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An unequal playing field

September 26, 2013

 

MERRITT

MERRITT

CHAD MERRITT
Associate Editor

 

I hate the media.

 

Journalists are in a unique group. You need no qualifications, special skills, nor are you required to pass a test to become one. Basically, anybody can be a journalist.

 

Someone who writes for the New York Times is a journalist just as much as someone who updates his or her blog on a daily basis. Twitter can be a form of journalism in its own right.

 

So when anybody can become a journalist, it leaves a lot to be desired from the media. What is more shocking to me though is when the “professionals” butcher the news, as they have in recent memory.

 

The Zimmerman-Martin incident, Benghazi attack, IRS and NSA scandals and the Snowden/ Wikileaks situation are some high-profile incidents the media failed to competently report.

 

On Sept. 16, journalism professor David Guth from the University of Kansas tweeted that “the blood is on the hands of the NRA” and “next time, let it be your sons and daughters” in response to the Navy Yard shooting.

 

I have been appalled over the past year at the mishandling of almost every major story by almost every major news outlet.

 

With all the tomfoolery happening in the media today, one would assume the government would step in and do something about it. And they are.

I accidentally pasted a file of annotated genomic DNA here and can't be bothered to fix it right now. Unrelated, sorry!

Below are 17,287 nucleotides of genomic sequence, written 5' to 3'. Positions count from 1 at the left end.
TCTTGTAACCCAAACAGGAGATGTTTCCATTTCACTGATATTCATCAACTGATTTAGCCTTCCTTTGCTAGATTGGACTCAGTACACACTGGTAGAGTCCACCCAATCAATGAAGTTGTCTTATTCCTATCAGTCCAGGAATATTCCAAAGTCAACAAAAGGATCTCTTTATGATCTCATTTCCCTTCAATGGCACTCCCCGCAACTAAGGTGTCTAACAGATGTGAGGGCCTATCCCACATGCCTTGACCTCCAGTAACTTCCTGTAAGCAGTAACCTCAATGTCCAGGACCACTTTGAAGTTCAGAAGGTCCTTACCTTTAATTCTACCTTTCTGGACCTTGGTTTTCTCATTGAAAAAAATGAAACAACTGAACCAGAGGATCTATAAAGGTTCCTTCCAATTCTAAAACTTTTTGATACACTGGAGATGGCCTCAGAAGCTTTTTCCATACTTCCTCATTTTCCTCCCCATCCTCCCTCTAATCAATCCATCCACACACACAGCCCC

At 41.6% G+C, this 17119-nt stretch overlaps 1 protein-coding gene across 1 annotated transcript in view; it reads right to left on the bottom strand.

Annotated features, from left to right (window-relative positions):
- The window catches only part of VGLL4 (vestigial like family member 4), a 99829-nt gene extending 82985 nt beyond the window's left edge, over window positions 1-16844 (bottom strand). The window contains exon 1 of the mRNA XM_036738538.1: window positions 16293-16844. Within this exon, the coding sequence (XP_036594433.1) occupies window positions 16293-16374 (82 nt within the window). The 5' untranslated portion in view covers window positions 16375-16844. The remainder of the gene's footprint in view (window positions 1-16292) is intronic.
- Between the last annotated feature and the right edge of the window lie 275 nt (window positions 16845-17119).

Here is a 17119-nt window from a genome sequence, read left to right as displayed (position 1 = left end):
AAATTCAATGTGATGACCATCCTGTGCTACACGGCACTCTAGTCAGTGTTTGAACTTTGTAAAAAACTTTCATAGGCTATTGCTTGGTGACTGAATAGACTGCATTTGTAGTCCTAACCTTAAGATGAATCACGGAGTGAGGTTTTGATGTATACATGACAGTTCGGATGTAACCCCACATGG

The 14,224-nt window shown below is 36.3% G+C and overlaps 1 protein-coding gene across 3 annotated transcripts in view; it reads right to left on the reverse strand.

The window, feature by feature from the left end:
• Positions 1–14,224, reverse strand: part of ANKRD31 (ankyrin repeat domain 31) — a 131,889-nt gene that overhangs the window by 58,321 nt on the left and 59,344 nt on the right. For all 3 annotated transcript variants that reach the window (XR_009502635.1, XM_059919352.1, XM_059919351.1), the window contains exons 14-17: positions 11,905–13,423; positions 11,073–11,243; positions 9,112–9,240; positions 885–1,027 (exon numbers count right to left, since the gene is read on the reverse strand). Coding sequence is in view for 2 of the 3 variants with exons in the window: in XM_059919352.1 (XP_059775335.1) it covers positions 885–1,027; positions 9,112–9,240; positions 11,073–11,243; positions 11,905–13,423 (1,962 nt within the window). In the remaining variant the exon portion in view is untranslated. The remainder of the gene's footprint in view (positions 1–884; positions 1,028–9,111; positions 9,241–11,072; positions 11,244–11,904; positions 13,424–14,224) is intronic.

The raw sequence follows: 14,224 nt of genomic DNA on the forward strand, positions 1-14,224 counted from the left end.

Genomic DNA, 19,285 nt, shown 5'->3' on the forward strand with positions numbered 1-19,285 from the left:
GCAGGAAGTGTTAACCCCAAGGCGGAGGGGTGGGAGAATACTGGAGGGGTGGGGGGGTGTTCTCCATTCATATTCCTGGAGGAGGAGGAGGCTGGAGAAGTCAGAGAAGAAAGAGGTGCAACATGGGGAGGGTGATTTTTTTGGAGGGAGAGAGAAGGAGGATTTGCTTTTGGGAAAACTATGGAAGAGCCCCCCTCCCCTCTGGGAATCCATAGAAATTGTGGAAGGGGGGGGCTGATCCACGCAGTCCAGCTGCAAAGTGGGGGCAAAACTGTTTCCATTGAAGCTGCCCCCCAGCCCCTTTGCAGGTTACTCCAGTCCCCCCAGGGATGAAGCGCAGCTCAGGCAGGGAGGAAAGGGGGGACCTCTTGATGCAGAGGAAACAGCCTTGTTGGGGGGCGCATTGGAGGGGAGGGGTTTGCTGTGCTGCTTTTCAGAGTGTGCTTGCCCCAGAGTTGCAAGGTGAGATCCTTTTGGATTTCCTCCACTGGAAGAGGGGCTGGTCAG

A senate panel has recently backed legislation on a new shield law which is designed to help protect journalists and their sources. The sticky part of this new law is that the government will define what a journalist is.

 

The new criteria for a journalist, per this new bill, is someone who has worked one year out of the last 20 years, three months out of the past five years, or someone who has a “substantial track record” of freelancing over the past five years. The bill also has examples of what it considers to be a “news outlet” for which someone can have worked to fit the criteria for being a journalist.

 

This new bill will, not surprisingly, exclude groups such as Wikileaks from protection meaning they would have to reveal their sources if asked.

 

A congress that was recently burned by the documents posted by Edward Snowden is trying to prevent an incident from happening in the future. In the process, they are essentially shutting down citizen journalism.

 

The media is a system of checks and balances. Having the government decide who is and is not a journalist is vague enough as it is. Having whomever the government decides is a journalist report on the very same government sounds even worse.

 

Chad Merritt is a senior journalism major from Livingston who serves as associate editor for The Tech Talk. Email comments to cam059@latech.edu.

 

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